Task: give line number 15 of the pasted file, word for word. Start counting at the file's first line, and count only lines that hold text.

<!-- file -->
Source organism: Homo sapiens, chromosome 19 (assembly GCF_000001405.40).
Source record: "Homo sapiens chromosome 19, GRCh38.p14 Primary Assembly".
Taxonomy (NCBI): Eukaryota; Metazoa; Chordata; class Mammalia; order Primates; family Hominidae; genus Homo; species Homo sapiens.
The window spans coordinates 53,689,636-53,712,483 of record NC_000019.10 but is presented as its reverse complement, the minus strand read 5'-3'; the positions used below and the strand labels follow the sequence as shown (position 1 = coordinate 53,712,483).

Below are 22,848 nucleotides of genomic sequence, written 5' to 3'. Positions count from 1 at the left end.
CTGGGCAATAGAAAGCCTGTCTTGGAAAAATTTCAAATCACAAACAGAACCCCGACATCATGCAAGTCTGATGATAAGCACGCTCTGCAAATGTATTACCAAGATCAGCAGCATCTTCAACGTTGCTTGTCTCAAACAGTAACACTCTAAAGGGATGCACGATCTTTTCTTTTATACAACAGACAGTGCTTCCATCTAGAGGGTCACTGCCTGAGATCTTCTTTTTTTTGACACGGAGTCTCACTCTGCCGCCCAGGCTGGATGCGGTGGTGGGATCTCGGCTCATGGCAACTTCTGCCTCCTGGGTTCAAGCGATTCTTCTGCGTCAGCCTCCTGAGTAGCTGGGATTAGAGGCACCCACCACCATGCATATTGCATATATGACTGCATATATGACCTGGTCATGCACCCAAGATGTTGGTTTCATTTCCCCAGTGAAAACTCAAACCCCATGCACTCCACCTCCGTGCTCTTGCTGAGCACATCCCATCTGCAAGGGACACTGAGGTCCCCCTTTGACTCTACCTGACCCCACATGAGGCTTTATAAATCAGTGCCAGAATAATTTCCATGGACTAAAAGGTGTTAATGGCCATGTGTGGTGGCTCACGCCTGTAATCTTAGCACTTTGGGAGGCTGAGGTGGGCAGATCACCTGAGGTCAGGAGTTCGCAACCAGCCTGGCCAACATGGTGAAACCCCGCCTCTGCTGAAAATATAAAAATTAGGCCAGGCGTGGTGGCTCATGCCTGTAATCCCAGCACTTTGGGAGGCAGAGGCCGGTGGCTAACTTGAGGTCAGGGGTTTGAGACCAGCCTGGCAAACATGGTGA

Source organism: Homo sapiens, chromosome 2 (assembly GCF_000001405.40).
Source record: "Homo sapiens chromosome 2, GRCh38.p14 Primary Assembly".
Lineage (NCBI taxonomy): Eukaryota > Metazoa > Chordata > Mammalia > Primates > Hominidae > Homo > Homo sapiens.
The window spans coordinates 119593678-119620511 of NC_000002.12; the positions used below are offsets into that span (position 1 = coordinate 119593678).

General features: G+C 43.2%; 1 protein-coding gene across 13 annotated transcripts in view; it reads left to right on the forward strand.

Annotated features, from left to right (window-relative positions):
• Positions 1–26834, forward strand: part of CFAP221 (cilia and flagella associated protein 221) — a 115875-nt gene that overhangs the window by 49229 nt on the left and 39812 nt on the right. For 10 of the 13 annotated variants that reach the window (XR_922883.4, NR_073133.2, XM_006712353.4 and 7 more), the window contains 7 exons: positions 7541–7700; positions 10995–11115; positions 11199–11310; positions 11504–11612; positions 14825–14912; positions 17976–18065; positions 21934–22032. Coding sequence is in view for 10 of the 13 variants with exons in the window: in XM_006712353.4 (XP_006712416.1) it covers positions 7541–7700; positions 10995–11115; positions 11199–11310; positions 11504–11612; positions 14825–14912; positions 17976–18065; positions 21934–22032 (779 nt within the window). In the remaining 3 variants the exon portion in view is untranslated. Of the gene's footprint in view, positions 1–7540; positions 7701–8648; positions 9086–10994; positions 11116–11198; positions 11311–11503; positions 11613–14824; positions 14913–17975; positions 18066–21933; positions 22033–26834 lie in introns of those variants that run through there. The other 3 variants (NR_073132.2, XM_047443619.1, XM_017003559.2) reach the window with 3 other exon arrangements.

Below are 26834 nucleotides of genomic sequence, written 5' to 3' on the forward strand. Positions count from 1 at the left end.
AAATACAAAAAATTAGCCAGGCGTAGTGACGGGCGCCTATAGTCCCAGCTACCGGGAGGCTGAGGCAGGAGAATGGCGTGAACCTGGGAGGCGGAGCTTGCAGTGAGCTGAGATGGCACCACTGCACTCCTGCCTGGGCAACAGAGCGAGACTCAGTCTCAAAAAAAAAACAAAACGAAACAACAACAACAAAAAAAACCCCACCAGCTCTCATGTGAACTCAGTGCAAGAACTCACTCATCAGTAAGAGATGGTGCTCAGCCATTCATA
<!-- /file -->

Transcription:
AAATACAAAAAATTAGCCAGGCGTAGTGACGGGCGCCTATAGTCCCAGCTACCGGGAGGCTGAGGCAGGAGAATGGCGTGAACCTGGGAGGCGGAGCTTGCAGTGAGCTGAGATGGCACCACTGCACTCCTGCCTGGGCAACAGAGCGAGACTCAGTCTCAAAAAAAAAACAAAACGAAACAACAACAACAAAAAAAACCCCACCAGCTCTCATGTGAACTCAGTGCAAGAACTCACTCATCAGTAAGAGATGGTGCTCAGCCATTCATA